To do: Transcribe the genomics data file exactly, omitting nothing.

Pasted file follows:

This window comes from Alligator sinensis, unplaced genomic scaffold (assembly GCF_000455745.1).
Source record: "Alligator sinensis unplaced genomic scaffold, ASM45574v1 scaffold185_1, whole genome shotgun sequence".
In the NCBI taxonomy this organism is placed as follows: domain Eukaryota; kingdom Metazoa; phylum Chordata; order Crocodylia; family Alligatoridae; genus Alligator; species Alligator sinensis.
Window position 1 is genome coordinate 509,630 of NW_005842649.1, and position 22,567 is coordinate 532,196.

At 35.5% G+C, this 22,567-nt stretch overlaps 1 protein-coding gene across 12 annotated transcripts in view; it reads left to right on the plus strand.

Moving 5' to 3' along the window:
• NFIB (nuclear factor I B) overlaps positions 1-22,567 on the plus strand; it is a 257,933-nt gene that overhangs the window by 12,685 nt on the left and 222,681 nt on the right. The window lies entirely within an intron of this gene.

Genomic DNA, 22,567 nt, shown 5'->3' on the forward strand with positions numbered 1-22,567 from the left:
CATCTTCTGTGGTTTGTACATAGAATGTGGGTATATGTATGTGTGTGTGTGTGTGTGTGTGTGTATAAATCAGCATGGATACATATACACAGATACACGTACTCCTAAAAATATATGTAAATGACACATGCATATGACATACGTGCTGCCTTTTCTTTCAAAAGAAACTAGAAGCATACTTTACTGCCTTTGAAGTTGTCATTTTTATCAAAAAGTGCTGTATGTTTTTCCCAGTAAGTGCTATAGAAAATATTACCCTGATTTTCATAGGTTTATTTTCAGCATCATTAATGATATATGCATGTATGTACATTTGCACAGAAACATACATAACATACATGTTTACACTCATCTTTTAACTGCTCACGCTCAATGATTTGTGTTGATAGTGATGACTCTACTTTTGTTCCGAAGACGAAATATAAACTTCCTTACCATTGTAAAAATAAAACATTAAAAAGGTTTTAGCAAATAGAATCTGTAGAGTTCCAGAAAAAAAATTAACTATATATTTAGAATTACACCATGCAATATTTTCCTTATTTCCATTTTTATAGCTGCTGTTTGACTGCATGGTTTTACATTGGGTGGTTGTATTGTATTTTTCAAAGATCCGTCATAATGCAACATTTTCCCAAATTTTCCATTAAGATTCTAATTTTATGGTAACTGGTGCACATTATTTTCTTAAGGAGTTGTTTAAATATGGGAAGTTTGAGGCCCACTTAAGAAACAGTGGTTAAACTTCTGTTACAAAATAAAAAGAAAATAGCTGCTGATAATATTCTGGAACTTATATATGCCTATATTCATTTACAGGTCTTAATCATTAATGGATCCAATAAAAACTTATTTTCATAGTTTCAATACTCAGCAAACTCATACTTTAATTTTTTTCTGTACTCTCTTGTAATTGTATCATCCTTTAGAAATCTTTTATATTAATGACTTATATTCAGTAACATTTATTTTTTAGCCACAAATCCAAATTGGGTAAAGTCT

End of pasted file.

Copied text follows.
This window comes from Alligator sinensis, unplaced genomic scaffold (assembly GCF_000455745.1).
Source record: "Alligator sinensis unplaced genomic scaffold, ASM45574v1 scaffold185_1, whole genome shotgun sequence".
In the NCBI taxonomy this organism is placed as follows: domain Eukaryota; kingdom Metazoa; phylum Chordata; order Crocodylia; family Alligatoridae; genus Alligator; species Alligator sinensis.
Window position 1 is genome coordinate 509,630 of NW_005842649.1, and position 22,567 is coordinate 532,196.

At 35.5% G+C, this 22,567-nt stretch overlaps 1 protein-coding gene across 12 annotated transcripts in view; it reads left to right on the plus strand.

Moving 5' to 3' along the window:
• NFIB (nuclear factor I B) overlaps positions 1-22,567 on the plus strand; it is a 257,933-nt gene that overhangs the window by 12,685 nt on the left and 222,681 nt on the right. The window lies entirely within an intron of this gene.

Genomic DNA, 22,567 nt, shown 5'->3' on the forward strand with positions numbered 1-22,567 from the left:
CATCTTCTGTGGTTTGTACATAGAATGTGGGTATATGTATGTGTGTGTGTGTGTGTGTGTGTGTATAAATCAGCATGGATACATATACACAGATACACGTACTCCTAAAAATATATGTAAATGACACATGCATATGACATACGTGCTGCCTTTTCTTTCAAAAGAAACTAGAAGCATACTTTACTGCCTTTGAAGTTGTCATTTTTATCAAAAAGTGCTGTATGTTTTTCCCAGTAAGTGCTATAGAAAATATTACCCTGATTTTCATAGGTTTATTTTCAGCATCATTAATGATATATGCATGTATGTACATTTGCACAGAAACATACATAACATACATGTTTACACTCATCTTTTAACTGCTCACGCTCAATGATTTGTGTTGATAGTGATGACTCTACTTTTGTTCCGAAGACGAAATATAAACTTCCTTACCATTGTAAAAATAAAACATTAAAAAGGTTTTAGCAAATAGAATCTGTAGAGTTCCAGAAAAAAAATTAACTATATATTTAGAATTACACCATGCAATATTTTCCTTATTTCCATTTTTATAGCTGCTGTTTGACTGCATGGTTTTACATTGGGTGGTTGTATTGTATTTTTCAAAGATCCGTCATAATGCAACATTTTCCCAAATTTTCCATTAAGATTCTAATTTTATGGTAACTGGTGCACATTATTTTCTTAAGGAGTTGTTTAAATATGGGAAGTTTGAGGCCCACTTAAGAAACAGTGGTTAAACTTCTGTTACAAAATAAAAAGAAAATAGCTGCTGATAATATTCTGGAACTTATATATGCCTATATTCATTTACAGGTCTTAATCATTAATGGATCCAATAAAAACTTATTTTCATAGTTTCAATACTCAGCAAACTCATACTTTAATTTTTTTCTGTACTCTCTTGTAATTGTATCATCCTTTAGAAATCTTTTATATTAATGACTTATATTCAGTAACATTTATTTTTTAGCCACAAATCCAAATTGGGTAAAGTCT